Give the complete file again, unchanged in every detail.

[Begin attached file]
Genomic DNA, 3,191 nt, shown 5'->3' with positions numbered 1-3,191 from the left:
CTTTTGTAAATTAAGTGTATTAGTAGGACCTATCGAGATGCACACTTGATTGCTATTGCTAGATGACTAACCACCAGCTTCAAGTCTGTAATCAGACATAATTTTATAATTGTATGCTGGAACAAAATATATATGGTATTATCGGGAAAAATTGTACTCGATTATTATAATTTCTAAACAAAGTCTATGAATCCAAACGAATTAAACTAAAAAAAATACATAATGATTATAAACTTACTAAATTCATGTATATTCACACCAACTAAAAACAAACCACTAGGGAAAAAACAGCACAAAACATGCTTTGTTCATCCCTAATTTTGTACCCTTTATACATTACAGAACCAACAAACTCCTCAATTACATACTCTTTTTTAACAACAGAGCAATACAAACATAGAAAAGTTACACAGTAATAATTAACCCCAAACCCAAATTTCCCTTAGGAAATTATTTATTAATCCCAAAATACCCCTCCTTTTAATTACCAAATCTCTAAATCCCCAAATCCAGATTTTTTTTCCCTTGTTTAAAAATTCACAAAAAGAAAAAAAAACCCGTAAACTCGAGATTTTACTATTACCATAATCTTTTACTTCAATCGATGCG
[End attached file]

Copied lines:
Genomic DNA, 3,191 nt, shown 5'->3' with positions numbered 1-3,191 from the left:
CTTTTGTAAATTAAGTGTATTAGTAGGACCTATCGAGATGCACACTTGATTGCTATTGCTAGATGACTAACCACCAGCTTCAAGTCTGTAATCAGACATAATTTTATAATTGTATGCTGGAACAAAATATATATGGTATTATCGGGAAAAATTGTACTCGATTATTATAATTTCTAAACAAAGTCTATGAATCCAAACGAATTAAACTAAAAAAAATACATAATGATTATAAACTTACTAAATTCATGTATATTCACACCAACTAAAAACAAACCACTAGGGAAAAAACAGCACAAAACATGCTTTGTTCATCCCTAATTTTGTACCCTTTATACATTACAGAACCAACAAACTCCTCAATTACATACTCTTTTTTAACAACAGAGCAATACAAACATAGAAAAGTTACACAGTAATAATTAACCCCAAACCCAAATTTCCCTTAGGAAATTATTTATTAATCCCAAAATACCCCTCCTTTTAATTACCAAATCTCTAAATCCCCAAATCCAGATTTTTTTTCCCTTGTTTAAAAATTCACAAAAAGAAAAAAAAACCCGTAAACTCGAGATTTTACTATTACCATAATCTTTTACTTCAATCGATGCG